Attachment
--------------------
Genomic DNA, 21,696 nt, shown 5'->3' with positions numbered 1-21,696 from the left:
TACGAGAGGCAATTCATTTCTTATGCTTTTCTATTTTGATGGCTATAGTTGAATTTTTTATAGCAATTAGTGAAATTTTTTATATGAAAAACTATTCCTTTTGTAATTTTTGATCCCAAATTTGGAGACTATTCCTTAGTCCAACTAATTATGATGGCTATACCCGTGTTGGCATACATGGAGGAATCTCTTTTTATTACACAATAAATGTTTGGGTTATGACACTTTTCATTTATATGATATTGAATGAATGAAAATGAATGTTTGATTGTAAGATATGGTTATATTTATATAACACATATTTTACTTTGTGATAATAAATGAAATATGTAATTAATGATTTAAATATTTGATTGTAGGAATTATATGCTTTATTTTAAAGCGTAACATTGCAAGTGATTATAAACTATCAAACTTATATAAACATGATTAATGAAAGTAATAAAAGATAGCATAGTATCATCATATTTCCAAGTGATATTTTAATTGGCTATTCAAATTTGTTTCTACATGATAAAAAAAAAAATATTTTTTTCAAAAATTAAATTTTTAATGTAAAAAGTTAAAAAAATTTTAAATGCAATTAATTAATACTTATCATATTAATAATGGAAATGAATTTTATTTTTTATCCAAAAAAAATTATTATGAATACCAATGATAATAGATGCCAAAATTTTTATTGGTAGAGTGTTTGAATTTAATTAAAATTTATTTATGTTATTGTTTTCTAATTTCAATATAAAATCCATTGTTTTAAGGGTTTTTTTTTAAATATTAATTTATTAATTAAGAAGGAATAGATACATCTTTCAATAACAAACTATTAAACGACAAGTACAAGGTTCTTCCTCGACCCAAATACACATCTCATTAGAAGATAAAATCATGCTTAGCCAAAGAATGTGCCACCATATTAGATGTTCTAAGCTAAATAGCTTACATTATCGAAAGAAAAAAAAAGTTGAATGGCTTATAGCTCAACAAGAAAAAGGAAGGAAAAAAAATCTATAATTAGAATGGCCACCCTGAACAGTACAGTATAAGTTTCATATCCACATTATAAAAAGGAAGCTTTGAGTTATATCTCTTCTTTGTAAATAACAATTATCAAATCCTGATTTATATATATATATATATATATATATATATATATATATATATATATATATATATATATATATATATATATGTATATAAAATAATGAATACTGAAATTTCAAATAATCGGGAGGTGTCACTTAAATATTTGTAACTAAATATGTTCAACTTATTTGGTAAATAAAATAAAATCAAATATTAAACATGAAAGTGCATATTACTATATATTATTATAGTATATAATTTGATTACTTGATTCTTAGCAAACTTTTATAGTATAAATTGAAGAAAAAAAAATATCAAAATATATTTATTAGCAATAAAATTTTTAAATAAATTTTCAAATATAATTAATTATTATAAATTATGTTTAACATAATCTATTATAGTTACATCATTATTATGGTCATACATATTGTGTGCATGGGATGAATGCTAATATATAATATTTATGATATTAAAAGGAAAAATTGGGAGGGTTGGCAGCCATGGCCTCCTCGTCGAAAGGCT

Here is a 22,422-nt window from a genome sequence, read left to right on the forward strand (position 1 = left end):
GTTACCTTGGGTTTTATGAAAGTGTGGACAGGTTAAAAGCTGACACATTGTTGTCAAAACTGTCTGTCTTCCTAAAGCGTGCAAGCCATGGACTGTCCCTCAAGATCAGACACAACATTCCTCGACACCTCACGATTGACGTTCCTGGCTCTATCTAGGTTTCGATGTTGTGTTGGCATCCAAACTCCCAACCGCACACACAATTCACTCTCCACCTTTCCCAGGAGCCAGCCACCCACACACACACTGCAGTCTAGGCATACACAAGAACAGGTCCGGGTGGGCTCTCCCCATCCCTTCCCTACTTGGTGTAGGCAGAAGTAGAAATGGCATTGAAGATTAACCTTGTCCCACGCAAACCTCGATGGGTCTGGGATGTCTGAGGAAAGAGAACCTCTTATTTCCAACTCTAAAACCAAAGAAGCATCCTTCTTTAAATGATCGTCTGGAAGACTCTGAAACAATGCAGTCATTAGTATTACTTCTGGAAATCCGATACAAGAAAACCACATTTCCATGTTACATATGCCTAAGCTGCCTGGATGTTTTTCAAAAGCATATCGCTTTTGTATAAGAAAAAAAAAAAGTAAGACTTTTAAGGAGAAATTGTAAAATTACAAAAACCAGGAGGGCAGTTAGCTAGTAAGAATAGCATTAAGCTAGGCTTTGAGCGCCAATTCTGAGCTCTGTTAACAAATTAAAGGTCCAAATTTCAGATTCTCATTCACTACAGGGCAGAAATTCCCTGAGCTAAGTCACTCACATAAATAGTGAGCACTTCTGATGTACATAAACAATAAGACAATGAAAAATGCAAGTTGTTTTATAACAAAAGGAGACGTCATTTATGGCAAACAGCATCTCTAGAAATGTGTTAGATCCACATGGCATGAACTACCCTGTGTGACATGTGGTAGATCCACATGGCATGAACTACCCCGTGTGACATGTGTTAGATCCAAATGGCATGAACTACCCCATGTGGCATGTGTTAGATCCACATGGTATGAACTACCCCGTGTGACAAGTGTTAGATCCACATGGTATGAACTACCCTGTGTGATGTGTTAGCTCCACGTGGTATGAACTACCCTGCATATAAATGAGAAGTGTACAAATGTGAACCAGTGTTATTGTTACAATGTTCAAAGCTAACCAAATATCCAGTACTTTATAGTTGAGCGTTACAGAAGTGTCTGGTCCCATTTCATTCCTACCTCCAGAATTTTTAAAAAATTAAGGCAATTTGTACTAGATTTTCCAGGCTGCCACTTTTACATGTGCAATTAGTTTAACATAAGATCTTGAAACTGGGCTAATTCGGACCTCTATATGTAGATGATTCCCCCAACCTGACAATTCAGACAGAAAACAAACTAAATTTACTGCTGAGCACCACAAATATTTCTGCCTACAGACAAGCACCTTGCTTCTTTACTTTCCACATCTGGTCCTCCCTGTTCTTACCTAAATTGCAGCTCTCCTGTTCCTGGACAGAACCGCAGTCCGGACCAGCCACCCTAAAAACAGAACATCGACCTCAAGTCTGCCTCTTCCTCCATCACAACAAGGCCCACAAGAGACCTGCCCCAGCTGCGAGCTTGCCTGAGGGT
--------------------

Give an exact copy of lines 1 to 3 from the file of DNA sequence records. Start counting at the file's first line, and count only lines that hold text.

Genomic DNA, 21,696 nt, shown 5'->3' with positions numbered 1-21,696 from the left:
TACGAGAGGCAATTCATTTCTTATGCTTTTCTATTTTGATGGCTATAGTTGAATTTTTTATAGCAATTAGTGAAATTTTTTATATGAAAAACTATTCCTTTTGTAATTTTTGATCCCAAATTTGGAGACTATTCCTTAGTCCAACTAATTATGATGGCTATACCCGTGTTGGCATACATGGAGGAATCTCTTTTTATTACACAATAAATGTTTGGGTTATGACACTTTTCATTTATATGATATTGAATGAATGAAAATGAATGTTTGATTGTAAGATATGGTTATATTTATATAACACATATTTTACTTTGTGATAATAAATGAAATATGTAATTAATGATTTAAATATTTGATTGTAGGAATTATATGCTTTATTTTAAAGCGTAACATTGCAAGTGATTATAAACTATCAAACTTATATAAACATGATTAATGAAAGTAATAAAAGATAGCATAGTATCATCATATTTCCAAGTGATATTTTAATTGGCTATTCAAATTTGTTTCTACATGATAAAAAAAAAAATATTTTTTTCAAAAATTAAATTTTTAATGTAAAAAGTTAAAAAAATTTTAAATGCAATTAATTAATACTTATCATATTAATAATGGAAATGAATTTTATTTTTTATCCAAAAAAAATTATTATGAATACCAATGATAATAGATGCCAAAATTTTTATTGGTAGAGTGTTTGAATTTAATTAAAATTTATTTATGTTATTGTTTTCTAATTTCAATATAAAATCCATTGTTTTAAGGGTTTTTTTTTAAATATTAATTTATTAATTAAGAAGGAATAGATACATCTTTCAATAACAAACTATTAAACGACAAGTACAAGGTTCTTCCTCGACCCAAATACACATCTCATTAGAAGATAAAATCATGCTTAGCCAAAGAATGTGCCACCATATTAGATGTTCTAAGCTAAATAGCTTACATTATCGAAAGAAAAAAAAAGTTGAATGGCTTATAGCTCAACAAGAAAAAGGAAGGAAAAAAAATCTATAATTAGAATGGCCACCCTGAACAGTACAGTATAAGTTTCATATCCACATTATAAAAAGGAAGCTTTGAGTTATATCTCTTCTTTGTAAATAACAATTATCAAATCCTGATTTATATATATATATATATATATATATATATATATATATATATATATATATATATATATATATATATATATGTATATAAAATAATGAATACTGAAATTTCAAATAATCGGGAGGTGTCACTTAAATATTTGTAACTAAATATGTTCAACTTATTTGGTAAATAAAATAAAATCAAATATTAAACATGAAAGTGCATATTACTATATATTATTATAGTATATAATTTGATTACTTGATTCTTAGCAAACTTTTATAGTATAAATTGAAGAAAAAAAAATATCAAAATATATTTATTAGCAATAAAATTTTTAAATAAATTTTCAAATATAATTAATTATTATAAATTATGTTTAACATAATCTATTATAGTTACATCATTATTATGGTCATACATATTGTGTGCATGGGATGAATGCTAATATATAATATTTATGATATTAAAAGGAAAAATTGGGAGGGTTGGCAGCCATGGCCTCCTCGTCGAAAGGCT

Here is a 22,422-nt window from a genome sequence, read left to right on the forward strand (position 1 = left end):